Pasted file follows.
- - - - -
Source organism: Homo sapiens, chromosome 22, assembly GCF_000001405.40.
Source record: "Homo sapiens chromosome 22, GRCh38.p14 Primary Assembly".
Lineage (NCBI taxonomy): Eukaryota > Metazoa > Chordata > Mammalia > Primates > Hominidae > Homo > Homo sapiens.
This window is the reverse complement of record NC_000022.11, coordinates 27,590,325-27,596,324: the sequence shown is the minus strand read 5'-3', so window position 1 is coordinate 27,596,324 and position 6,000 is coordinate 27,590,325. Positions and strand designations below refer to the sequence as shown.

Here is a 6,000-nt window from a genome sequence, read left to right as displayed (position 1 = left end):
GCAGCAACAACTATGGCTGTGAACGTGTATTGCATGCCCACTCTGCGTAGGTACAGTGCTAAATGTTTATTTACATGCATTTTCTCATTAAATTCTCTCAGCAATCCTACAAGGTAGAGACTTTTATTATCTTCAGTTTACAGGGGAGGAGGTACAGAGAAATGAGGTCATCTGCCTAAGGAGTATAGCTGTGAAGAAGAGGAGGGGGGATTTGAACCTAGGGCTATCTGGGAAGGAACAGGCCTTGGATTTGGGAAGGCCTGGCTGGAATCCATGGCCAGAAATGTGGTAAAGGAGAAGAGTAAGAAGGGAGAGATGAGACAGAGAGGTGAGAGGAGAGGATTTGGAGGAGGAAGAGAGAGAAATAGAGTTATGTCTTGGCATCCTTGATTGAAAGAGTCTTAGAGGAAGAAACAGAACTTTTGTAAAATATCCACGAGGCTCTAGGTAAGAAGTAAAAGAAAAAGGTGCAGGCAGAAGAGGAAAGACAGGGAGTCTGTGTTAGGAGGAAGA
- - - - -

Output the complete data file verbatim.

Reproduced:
Source organism: Homo sapiens, chromosome 22, assembly GCF_000001405.40.
Source record: "Homo sapiens chromosome 22, GRCh38.p14 Primary Assembly".
Lineage (NCBI taxonomy): Eukaryota > Metazoa > Chordata > Mammalia > Primates > Hominidae > Homo > Homo sapiens.
This window is the reverse complement of record NC_000022.11, coordinates 27,590,325-27,596,324: the sequence shown is the minus strand read 5'-3', so window position 1 is coordinate 27,596,324 and position 6,000 is coordinate 27,590,325. Positions and strand designations below refer to the sequence as shown.

Here is a 6,000-nt window from a genome sequence, read left to right as displayed (position 1 = left end):
GCAGCAACAACTATGGCTGTGAACGTGTATTGCATGCCCACTCTGCGTAGGTACAGTGCTAAATGTTTATTTACATGCATTTTCTCATTAAATTCTCTCAGCAATCCTACAAGGTAGAGACTTTTATTATCTTCAGTTTACAGGGGAGGAGGTACAGAGAAATGAGGTCATCTGCCTAAGGAGTATAGCTGTGAAGAAGAGGAGGGGGGATTTGAACCTAGGGCTATCTGGGAAGGAACAGGCCTTGGATTTGGGAAGGCCTGGCTGGAATCCATGGCCAGAAATGTGGTAAAGGAGAAGAGTAAGAAGGGAGAGATGAGACAGAGAGGTGAGAGGAGAGGATTTGGAGGAGGAAGAGAGAGAAATAGAGTTATGTCTTGGCATCCTTGATTGAAAGAGTCTTAGAGGAAGAAACAGAACTTTTGTAAAATATCCACGAGGCTCTAGGTAAGAAGTAAAAGAAAAAGGTGCAGGCAGAAGAGGAAAGACAGGGAGTCTGTGTTAGGAGGAAGA